European Commission objects to Sun-Oracle deal
NEW YORK/WASHINGTON (Reuters) - The European Commission has objected to Oracle Corp's acquisition of computer maker Sun Microsystems Inc, throwing the $7 billion deal into question.
The commission said in a preliminary assessment that combining Sun's MySQL database product and Oracle's products could hurt competition in the database market, Sun said in a filing with the U.S. Securities and Exchange Commission.
Oracle said it "plans to vigorously oppose the Commission's Statement of Objections". The Commission faces a January 19 deadline on whether to approve the deal.
Earlier this year, Sun struck a deal to sell itself to Oracle after several years of failed attempts to turn itself around. The deal was seen as a way to transform Sun into a diversified technology company, selling computers alongside Oracle's software.
European Union regulators said last month that Oracle has not presented evidence to placate antitrust concerns.
The Commission's prime concern appears to be Sun's MySQL database, which it bought for $1 billion last year and which is used to run popular websites including Google, Facebook and Amazon.
Oracle's database -- the top-selling product in the market -- is far more robust, allowing companies to quickly access larger quantities of data. Critics of the deal worry Oracle's ownership may hinder MySQL's development.
The U.S. Department of Justice, which gave the deal its approval in August, issued a statement on Monday saying it believed customers will still have a variety of choices after the companies merge.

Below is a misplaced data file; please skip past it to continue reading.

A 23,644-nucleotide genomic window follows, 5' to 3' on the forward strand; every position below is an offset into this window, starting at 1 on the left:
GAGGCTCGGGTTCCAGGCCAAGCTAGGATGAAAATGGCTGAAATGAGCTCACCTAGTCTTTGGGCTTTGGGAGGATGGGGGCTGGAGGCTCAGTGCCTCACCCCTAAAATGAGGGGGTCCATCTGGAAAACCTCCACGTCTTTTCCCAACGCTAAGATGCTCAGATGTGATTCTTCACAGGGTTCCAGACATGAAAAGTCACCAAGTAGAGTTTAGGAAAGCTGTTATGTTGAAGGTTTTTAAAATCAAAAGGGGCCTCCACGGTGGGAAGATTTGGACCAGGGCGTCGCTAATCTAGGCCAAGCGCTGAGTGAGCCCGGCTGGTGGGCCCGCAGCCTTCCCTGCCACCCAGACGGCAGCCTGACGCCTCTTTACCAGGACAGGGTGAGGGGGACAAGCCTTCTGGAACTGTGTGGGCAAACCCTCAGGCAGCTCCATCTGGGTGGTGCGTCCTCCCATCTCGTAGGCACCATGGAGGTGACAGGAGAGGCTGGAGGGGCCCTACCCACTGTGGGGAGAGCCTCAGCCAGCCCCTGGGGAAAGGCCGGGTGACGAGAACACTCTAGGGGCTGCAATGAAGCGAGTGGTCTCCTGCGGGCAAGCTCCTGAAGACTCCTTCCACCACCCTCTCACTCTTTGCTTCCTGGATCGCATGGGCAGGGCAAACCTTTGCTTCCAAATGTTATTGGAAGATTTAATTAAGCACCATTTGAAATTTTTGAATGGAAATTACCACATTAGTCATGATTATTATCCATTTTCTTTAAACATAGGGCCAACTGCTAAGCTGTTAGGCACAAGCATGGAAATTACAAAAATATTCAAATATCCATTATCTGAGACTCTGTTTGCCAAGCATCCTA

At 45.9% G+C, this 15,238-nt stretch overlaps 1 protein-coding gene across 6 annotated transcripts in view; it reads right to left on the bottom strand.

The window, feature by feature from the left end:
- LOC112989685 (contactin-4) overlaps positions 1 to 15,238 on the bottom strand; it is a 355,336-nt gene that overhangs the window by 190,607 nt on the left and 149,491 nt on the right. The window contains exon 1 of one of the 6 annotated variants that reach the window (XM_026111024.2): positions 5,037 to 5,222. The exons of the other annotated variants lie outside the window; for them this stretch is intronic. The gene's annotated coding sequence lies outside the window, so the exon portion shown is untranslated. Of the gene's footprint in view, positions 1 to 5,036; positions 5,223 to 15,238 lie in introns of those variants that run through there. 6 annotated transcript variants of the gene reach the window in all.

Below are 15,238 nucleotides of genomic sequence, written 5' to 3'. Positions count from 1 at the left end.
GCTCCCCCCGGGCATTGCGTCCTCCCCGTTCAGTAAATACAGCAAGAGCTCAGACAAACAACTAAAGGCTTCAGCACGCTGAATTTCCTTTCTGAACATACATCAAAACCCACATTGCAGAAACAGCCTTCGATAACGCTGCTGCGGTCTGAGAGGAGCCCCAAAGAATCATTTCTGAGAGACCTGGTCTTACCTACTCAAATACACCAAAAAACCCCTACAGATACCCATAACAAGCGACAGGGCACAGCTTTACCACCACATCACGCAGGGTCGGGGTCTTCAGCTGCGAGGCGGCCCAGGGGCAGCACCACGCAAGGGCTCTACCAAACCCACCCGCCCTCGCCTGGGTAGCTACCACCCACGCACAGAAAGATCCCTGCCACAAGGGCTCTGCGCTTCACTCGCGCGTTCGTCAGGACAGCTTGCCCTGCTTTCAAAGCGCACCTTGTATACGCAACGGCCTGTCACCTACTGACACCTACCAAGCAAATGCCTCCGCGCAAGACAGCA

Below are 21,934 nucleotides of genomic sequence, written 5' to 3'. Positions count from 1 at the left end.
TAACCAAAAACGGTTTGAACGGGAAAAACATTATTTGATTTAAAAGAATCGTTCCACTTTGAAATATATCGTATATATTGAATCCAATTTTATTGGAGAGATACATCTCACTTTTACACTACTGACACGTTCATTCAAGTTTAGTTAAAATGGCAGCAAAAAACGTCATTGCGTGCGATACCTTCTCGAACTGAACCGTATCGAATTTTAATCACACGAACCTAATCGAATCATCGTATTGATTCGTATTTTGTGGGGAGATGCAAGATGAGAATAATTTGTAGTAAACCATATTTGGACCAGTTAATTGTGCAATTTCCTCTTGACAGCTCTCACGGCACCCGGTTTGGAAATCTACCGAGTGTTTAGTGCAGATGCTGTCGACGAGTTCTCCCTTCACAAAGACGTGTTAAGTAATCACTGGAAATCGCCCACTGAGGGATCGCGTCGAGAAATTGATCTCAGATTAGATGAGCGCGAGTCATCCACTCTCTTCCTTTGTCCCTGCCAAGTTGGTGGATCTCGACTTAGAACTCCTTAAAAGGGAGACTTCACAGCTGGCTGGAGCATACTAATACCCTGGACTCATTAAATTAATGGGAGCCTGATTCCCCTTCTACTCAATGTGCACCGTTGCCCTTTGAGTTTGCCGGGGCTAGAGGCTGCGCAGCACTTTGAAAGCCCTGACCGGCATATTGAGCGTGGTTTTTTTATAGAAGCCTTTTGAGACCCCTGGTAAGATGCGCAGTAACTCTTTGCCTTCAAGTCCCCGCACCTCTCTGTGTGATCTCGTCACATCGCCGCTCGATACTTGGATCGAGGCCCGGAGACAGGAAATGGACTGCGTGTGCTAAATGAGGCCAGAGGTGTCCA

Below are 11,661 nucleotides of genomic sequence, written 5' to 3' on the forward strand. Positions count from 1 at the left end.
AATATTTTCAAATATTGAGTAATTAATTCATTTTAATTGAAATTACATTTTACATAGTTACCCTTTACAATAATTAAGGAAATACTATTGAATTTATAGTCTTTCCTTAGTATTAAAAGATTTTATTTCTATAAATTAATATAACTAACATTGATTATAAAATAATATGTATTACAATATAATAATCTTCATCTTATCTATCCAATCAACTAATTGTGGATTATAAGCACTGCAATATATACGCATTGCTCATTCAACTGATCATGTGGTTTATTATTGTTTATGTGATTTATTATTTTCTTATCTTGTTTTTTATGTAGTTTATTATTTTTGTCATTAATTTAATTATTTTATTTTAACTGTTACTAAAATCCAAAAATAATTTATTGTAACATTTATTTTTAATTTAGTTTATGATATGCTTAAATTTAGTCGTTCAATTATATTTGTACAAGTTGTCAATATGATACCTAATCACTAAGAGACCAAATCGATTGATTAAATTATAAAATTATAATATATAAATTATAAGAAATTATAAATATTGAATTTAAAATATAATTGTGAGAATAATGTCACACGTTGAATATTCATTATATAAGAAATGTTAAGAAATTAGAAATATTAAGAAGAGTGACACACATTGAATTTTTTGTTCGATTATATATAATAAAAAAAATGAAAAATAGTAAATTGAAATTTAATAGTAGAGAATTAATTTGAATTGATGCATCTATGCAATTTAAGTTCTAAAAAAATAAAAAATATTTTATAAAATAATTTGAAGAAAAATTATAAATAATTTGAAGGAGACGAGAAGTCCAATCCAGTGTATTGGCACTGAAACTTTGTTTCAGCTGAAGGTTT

"The Department's Antitrust Division concluded that the merger is unlikely to be anticompetitive," the department said, adding that it hoped Oracle and Sun could reach a speedy resolution with the European Commission.
It is rare for U.S. authorities to approve a merger only to see it run into trouble with European antitrust enforcers.
But it has happened before, for example when General Electric Co said it would buy Honeywell in 2000. The merger was cleared by U.S. authorities but was blocked by the European Commission on antitrust grounds in 2001.
Oracle Chief Executive Larry Ellison recently said Sun is losing about $100 million a month because of uncertainty about its future, due to the prolonged investigation by European antitrust officials.
Last Friday, Sun announced that quarterly revenue fell 25 percent. Rivals IBM and Hewlett-Packard Co are taking advantage of the uncertainty by luring Sun's customers with steep discounts.